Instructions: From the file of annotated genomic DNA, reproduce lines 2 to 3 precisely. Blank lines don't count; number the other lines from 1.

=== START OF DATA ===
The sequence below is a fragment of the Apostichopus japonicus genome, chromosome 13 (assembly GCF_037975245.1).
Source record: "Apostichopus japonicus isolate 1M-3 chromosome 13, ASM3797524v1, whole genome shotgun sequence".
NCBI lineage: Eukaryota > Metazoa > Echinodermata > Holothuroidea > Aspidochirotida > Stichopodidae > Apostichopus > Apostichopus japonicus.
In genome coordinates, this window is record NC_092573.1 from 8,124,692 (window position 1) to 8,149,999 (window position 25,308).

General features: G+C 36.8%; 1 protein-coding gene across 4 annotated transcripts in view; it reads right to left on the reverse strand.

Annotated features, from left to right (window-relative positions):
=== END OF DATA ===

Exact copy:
Source record: "Apostichopus japonicus isolate 1M-3 chromosome 13, ASM3797524v1, whole genome shotgun sequence".
NCBI lineage: Eukaryota > Metazoa > Echinodermata > Holothuroidea > Aspidochirotida > Stichopodidae > Apostichopus > Apostichopus japonicus.